Q&A With Helen Watts

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A passion for art and design excellence has kept Helen Watts, of Watts Design, creating meaningful and resonating communications for 25 years. Established in 1989, initially as a one-woman operation, Watts Design has built a reputation for creating compelling brands and designs that resonate strongly with clients and the public. Over the years Helen’s work (and the work of the studio) has been published in more than 80 prestigious peer journals and won many national and international awards.

Apart from her busy schedule at Watts Design, Helen has always been keen to give back to the industry and mentor industry leaders of the future. She was on the Council of the Victorian Chapter of AGDA for five years, serving three years as State President. She sits on design award panels, guest lectures at universities and other education providers, and serves on a range of education and government advisory groups.


What inspired you to become a graphic designer?

Way back in primary school, I loved everything ‘arty’. I adored painting, drawing and crafts. In fact, I went through a big symmography phase that lasted for a few years (if you don’t know what symmography is, look it up – it’s very retro, but not in a terribly good way). My friends and family looked a bit dazed whenever they unwrapped these fabulous Christmas and birthday gifts.

Initially I wanted to be an art teacher but after my first semester at uni doing fine art, the graphic design department suggest I join them. It was the best move I could have made. I absolutely loved the course – and finally understood what a graphic designer actually does!

How did you get your first break?

My first break was the result of me hitting the pavements with my large, clunky folio (pre Apple Mac), and persistently explaining at every interview exactly why I should be given an opportunity.

Looking back, I think my enthusiasm and willingness to take the advice of numerous art directors helped me get that first job. Being straight out of uni, I just loved my portfolio and was extremely confident. I thought I was a thorough professional! Luckily I had no idea that I knew absolutely nothing and that my uni portfolio was just that – a folder containing the work of a novice. When I got a job I was put in my place very quickly and that day, I really started learning what design was all about.

What paths have you taken to get to where you are today?

After four years in industry, I started my own business. On reflection that was the best option for me at the time. Being on my own allowed me to flourish, taking what I’d learned from other studios and agencies and focusing on not making the mistakes I’d witnessed elsewhere. But it was a big learning curve. I wasn’t just a designer in a one-woman office – I was an account manager, a receptionist, a filing clerk and a storeperson, among other things! That’s the reality of having your own business.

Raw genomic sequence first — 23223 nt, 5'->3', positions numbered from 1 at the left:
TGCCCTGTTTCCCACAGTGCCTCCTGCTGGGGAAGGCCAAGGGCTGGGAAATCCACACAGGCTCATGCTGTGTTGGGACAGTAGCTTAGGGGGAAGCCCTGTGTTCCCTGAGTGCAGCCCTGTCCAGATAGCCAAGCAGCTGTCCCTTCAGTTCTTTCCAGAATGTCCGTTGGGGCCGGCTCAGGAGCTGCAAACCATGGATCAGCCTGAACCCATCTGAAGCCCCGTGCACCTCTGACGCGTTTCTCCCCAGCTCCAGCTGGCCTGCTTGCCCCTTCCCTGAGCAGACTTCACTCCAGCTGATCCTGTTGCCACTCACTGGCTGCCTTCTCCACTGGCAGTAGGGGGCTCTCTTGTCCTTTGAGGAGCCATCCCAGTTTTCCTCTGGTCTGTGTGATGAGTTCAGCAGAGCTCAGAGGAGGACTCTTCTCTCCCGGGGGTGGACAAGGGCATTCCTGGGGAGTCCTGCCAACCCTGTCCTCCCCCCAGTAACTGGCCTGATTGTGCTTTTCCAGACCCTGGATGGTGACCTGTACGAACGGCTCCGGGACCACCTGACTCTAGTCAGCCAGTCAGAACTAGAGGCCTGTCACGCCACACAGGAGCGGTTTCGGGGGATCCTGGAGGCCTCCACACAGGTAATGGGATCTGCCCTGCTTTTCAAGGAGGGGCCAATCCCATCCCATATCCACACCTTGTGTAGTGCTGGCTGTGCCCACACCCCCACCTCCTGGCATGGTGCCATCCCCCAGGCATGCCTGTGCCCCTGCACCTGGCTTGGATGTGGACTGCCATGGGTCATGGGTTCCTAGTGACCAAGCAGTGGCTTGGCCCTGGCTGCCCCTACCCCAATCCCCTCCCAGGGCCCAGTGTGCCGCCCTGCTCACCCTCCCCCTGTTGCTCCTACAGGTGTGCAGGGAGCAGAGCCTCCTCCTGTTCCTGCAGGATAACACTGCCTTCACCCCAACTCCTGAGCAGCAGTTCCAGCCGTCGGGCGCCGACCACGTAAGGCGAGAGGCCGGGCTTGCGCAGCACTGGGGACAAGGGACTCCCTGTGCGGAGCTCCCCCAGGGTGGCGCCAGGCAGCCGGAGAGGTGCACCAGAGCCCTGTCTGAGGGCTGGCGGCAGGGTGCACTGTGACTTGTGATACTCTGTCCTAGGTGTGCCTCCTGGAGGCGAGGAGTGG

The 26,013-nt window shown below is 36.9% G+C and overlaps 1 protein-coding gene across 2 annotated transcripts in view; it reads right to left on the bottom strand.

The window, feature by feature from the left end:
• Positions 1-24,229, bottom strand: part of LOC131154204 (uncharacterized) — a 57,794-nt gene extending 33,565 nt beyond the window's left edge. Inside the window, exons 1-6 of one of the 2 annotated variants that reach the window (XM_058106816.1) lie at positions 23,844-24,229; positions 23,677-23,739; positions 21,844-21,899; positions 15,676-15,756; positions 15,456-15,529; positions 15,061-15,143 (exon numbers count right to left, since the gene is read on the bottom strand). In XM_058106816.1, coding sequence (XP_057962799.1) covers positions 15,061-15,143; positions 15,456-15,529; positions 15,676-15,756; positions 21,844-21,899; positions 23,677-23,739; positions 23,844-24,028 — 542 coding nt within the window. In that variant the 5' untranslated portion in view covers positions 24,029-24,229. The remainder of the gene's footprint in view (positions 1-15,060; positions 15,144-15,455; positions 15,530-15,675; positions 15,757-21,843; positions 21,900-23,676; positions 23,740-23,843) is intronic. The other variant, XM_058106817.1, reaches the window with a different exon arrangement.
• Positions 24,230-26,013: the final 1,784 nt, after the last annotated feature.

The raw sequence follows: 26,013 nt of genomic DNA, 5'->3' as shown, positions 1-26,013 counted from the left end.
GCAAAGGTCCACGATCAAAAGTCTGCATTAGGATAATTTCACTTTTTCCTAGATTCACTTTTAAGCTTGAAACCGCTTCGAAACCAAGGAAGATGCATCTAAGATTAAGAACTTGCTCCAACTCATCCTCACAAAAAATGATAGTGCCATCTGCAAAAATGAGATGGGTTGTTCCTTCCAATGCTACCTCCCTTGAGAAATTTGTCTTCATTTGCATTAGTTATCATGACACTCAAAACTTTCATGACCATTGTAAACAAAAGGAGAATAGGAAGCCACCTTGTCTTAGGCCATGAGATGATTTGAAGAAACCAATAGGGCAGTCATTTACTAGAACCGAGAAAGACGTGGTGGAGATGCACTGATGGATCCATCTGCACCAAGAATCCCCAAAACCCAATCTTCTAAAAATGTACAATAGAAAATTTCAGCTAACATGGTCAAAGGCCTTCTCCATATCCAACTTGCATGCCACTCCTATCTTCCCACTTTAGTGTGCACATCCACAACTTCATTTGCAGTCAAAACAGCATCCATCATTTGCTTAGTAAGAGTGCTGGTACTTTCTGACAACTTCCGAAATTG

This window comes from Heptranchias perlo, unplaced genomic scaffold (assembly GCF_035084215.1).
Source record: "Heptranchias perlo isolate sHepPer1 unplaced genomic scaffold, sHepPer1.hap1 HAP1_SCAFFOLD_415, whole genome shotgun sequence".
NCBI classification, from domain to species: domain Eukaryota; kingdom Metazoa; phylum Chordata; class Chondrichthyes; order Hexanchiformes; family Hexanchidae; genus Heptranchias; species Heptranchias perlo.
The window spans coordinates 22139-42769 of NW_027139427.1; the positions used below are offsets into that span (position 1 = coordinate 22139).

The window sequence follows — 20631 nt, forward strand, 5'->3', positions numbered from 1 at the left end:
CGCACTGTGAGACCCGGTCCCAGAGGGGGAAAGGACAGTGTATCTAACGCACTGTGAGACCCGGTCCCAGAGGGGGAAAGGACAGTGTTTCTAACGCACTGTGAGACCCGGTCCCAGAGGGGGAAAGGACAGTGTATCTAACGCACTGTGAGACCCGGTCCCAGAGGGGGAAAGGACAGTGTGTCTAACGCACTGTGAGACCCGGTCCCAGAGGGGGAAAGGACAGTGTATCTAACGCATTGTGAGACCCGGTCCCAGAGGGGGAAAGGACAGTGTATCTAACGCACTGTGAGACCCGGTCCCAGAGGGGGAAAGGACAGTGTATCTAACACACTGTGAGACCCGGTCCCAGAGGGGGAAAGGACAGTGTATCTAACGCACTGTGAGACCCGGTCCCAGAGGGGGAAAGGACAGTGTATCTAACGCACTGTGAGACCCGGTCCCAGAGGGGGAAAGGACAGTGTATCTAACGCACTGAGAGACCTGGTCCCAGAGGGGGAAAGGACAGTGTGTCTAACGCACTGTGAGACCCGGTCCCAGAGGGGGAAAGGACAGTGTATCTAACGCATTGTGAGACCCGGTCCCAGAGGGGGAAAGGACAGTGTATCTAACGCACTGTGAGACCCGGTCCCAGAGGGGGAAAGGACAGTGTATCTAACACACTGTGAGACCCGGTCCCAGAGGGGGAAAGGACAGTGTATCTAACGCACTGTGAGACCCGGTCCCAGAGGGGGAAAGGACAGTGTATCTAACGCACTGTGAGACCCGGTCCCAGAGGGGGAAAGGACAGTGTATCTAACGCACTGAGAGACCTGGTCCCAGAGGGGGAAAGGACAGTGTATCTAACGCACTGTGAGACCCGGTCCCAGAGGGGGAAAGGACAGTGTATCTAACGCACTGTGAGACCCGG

There was financial pressure in those early days too, as I had a mortgage and a baby. But I was in it for the long haul. I made sure clients were happy and that every job was done to the best of my ability, on time. It sounds simple but it was incredibly difficult. I couldn’t afford to promote my business, so I relied on word of mouth and I couldn’t afford to fail. Eventually things came together and I’ve never regretted my decision.

What advice about the do's and don'ts would you give to someone who wants to work towards becoming a graphic designer?

For me, it’s all about having enthusiasm and a strong belief in what you do. Over the years I’ve had so many students come to see me and I have a great test that helps me work out who’s serious about being in our industry.

I point out a weakness in their folio or suggest they redo a project, and ask them to get back to me with a revised design in two weeks. Around 99% never come back. When I was in that position and some whacky art director asked me to redo a campaign, I was back with an idea 48 hours later (and it was in the days before email). If nothing else, it showed passion, persistence and determination, qualities that we employers look for.

Tell us about the projects you're currently working on.

At the moment I'm designing an office space and retail store. I'm loving it – working with a blank canvas, and integrating interior design with branding and point of sale materials is incredibly energising (and challenging). But that’s the great thing about this job. Every client and every brief is different. It’s hard to be bored when you need to bring a lifetime of skills and problem solving to every task.

What sets Watts Design apart from the rest of the industry?

Every designer claims to be the best at everything, and I know it’s hard for people to differentiate. I think what sets us apart is the fact that we’ve been a successful business for over 25 years. That shows we have a lot of skills – we remain creative, stay relevant, have excellent systems in place and a strong client base that stays with us because of all those things. I’m incredibly proud of what we’ve achieved and excited about what lays ahead in the future.

Visit the Watts Design website here.

Mel Ryan